retail news in context, analysis with attitude

The Seattle Times reports that "Starbucks has revamped the college plan it offers U.S. employees in order to cover full tuition for all four years of college in Arizona State University’s online program. The plan, also underwritten by ASU, previously paid for the last two years of college, while freshmen and sophomores had access to partial scholarships and financial aid."

The story says that "Starbucks, which aims to graduate 25,000 of its employees by 2025, says the program may end up costing it up to $250 million over that period."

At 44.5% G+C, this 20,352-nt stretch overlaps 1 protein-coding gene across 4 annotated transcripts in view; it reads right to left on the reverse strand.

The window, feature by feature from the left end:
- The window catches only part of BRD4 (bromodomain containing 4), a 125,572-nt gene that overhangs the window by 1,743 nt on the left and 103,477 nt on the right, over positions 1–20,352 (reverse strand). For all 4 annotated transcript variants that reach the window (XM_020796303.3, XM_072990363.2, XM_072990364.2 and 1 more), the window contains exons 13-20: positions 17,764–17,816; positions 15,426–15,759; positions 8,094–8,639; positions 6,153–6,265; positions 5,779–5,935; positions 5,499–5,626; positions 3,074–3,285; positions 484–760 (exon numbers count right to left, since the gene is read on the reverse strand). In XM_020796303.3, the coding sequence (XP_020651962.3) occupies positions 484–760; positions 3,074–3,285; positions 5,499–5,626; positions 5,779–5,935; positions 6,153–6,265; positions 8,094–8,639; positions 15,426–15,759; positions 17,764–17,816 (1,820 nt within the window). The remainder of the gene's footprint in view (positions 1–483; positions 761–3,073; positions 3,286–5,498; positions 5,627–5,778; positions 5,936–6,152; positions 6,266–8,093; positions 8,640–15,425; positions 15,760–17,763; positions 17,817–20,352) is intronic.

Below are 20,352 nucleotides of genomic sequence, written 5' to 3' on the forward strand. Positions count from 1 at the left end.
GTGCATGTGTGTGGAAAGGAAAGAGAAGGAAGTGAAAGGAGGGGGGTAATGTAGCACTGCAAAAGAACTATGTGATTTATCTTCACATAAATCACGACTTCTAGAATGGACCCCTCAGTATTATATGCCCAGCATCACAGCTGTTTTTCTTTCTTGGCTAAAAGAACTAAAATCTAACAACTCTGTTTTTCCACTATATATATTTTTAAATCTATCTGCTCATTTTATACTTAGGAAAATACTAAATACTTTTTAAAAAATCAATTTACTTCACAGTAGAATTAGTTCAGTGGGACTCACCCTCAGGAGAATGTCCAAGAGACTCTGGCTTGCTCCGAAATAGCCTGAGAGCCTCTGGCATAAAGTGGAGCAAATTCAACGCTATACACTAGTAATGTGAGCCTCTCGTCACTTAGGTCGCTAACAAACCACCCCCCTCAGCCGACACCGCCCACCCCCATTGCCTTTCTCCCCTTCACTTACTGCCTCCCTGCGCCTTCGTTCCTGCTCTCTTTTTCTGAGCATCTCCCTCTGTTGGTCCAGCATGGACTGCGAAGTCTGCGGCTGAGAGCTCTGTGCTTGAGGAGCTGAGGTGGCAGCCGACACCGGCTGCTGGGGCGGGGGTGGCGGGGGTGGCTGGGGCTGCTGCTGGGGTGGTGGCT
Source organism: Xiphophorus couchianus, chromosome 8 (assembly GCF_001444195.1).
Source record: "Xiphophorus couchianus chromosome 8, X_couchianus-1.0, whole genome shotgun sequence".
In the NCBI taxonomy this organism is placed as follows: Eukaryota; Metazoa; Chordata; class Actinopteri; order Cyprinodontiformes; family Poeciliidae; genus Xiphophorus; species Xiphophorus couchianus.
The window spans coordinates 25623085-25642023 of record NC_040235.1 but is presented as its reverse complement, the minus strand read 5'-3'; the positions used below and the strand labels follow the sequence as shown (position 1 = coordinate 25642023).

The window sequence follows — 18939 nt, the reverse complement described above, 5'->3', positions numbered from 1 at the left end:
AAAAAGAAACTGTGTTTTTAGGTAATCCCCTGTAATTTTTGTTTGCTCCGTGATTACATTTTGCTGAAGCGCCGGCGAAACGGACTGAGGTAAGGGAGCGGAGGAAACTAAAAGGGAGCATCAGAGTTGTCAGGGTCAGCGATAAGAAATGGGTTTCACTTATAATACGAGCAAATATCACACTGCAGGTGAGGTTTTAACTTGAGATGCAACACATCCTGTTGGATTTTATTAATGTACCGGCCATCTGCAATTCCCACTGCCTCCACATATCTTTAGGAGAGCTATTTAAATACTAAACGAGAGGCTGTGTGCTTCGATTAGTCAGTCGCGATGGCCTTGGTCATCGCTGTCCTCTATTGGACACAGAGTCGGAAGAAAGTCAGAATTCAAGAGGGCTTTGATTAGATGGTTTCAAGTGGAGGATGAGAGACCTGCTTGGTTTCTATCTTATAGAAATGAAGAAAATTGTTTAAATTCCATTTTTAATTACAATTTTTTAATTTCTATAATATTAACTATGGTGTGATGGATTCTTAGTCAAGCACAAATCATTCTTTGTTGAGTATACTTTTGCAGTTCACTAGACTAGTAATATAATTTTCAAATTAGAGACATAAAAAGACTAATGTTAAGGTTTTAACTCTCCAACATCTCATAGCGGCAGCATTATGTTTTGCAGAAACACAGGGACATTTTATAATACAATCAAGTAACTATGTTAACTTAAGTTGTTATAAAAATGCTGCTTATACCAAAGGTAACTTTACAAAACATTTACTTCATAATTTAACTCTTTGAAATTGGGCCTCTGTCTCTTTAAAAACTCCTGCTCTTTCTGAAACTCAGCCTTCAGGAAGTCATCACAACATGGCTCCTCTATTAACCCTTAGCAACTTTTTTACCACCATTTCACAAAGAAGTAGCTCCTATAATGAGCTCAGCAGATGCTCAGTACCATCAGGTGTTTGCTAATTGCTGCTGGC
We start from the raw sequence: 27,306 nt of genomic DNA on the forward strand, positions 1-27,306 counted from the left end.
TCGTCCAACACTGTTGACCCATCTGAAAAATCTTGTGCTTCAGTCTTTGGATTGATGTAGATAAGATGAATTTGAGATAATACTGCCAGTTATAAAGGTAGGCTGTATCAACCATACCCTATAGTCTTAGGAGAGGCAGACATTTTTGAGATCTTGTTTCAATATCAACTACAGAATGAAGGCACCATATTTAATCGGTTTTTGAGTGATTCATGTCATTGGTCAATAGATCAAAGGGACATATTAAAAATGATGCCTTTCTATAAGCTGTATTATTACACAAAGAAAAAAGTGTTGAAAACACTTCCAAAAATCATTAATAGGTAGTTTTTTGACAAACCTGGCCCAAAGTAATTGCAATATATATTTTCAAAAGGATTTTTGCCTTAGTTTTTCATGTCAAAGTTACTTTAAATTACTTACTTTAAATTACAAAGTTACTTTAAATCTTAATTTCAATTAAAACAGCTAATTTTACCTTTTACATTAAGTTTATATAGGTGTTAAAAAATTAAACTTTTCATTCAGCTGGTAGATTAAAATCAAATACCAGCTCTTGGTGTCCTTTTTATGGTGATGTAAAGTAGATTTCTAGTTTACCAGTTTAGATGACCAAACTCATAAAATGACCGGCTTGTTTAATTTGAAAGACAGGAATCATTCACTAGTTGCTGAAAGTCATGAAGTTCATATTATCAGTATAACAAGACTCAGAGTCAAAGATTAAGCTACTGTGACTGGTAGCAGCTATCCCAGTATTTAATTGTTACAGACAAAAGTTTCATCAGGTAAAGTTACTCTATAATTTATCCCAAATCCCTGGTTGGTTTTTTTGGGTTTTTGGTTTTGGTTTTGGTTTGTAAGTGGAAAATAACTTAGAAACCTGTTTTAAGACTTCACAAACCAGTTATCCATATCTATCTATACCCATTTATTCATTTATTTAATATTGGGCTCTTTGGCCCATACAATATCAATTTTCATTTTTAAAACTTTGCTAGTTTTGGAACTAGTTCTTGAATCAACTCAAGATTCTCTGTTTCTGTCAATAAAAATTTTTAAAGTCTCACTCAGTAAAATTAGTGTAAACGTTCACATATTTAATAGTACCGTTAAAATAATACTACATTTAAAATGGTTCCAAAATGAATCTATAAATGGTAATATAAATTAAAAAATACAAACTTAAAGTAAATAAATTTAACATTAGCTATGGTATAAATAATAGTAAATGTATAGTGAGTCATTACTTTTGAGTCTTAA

KC's View:
Starbucks could have made the decision years ago that it was going to take the lowest common denominator path when it comes to labor. Probably could've saved money. Certainly could've avoided spending $250 million on an education initiative.

But instead, it invests in its employees. Those investments continue. And bear fruit in terms of an engaged employee base that differentiates it from other retailers.

Think about it. McDonald's and Walmart and Domino's and other retailers talk about giving employees a buck an hour here and a buck an hour there. And Starbucks shows how to do it right.